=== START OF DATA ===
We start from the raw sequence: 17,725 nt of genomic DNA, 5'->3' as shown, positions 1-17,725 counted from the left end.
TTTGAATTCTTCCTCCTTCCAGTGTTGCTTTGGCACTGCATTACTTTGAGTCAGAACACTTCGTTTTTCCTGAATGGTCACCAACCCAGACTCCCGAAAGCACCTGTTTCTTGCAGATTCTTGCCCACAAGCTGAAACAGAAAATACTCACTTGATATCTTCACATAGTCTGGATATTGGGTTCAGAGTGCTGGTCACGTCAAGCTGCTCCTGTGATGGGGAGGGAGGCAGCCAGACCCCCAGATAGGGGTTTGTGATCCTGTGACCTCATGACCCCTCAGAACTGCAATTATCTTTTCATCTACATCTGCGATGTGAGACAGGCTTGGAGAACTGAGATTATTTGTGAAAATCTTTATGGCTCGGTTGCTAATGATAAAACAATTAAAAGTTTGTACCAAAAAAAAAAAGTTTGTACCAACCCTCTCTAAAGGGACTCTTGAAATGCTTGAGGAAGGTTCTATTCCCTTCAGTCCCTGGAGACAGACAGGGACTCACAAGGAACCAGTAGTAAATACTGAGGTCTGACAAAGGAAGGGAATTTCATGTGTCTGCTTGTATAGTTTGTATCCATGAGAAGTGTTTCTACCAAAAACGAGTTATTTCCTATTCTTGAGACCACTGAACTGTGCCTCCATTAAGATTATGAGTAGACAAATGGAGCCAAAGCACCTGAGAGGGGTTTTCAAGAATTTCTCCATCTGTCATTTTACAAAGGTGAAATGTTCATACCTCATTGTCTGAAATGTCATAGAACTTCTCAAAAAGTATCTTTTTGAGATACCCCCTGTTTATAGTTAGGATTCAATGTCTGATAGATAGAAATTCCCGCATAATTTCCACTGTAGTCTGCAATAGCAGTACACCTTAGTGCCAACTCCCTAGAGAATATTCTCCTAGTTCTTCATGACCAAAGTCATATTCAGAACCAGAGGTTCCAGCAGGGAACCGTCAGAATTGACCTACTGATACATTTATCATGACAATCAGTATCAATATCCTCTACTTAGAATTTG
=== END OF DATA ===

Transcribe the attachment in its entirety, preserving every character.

We start from the raw sequence: 17,725 nt of genomic DNA, 5'->3' as shown, positions 1-17,725 counted from the left end.
TTTGAATTCTTCCTCCTTCCAGTGTTGCTTTGGCACTGCATTACTTTGAGTCAGAACACTTCGTTTTTCCTGAATGGTCACCAACCCAGACTCCCGAAAGCACCTGTTTCTTGCAGATTCTTGCCCACAAGCTGAAACAGAAAATACTCACTTGATATCTTCACATAGTCTGGATATTGGGTTCAGAGTGCTGGTCACGTCAAGCTGCTCCTGTGATGGGGAGGGAGGCAGCCAGACCCCCAGATAGGGGTTTGTGATCCTGTGACCTCATGACCCCTCAGAACTGCAATTATCTTTTCATCTACATCTGCGATGTGAGACAGGCTTGGAGAACTGAGATTATTTGTGAAAATCTTTATGGCTCGGTTGCTAATGATAAAACAATTAAAAGTTTGTACCAAAAAAAAAAAGTTTGTACCAACCCTCTCTAAAGGGACTCTTGAAATGCTTGAGGAAGGTTCTATTCCCTTCAGTCCCTGGAGACAGACAGGGACTCACAAGGAACCAGTAGTAAATACTGAGGTCTGACAAAGGAAGGGAATTTCATGTGTCTGCTTGTATAGTTTGTATCCATGAGAAGTGTTTCTACCAAAAACGAGTTATTTCCTATTCTTGAGACCACTGAACTGTGCCTCCATTAAGATTATGAGTAGACAAATGGAGCCAAAGCACCTGAGAGGGGTTTTCAAGAATTTCTCCATCTGTCATTTTACAAAGGTGAAATGTTCATACCTCATTGTCTGAAATGTCATAGAACTTCTCAAAAAGTATCTTTTTGAGATACCCCCTGTTTATAGTTAGGATTCAATGTCTGATAGATAGAAATTCCCGCATAATTTCCACTGTAGTCTGCAATAGCAGTACACCTTAGTGCCAACTCCCTAGAGAATATTCTCCTAGTTCTTCATGACCAAAGTCATATTCAGAACCAGAGGTTCCAGCAGGGAACCGTCAGAATTGACCTACTGATACATTTATCATGACAATCAGTATCAATATCCTCTACTTAGAATTTG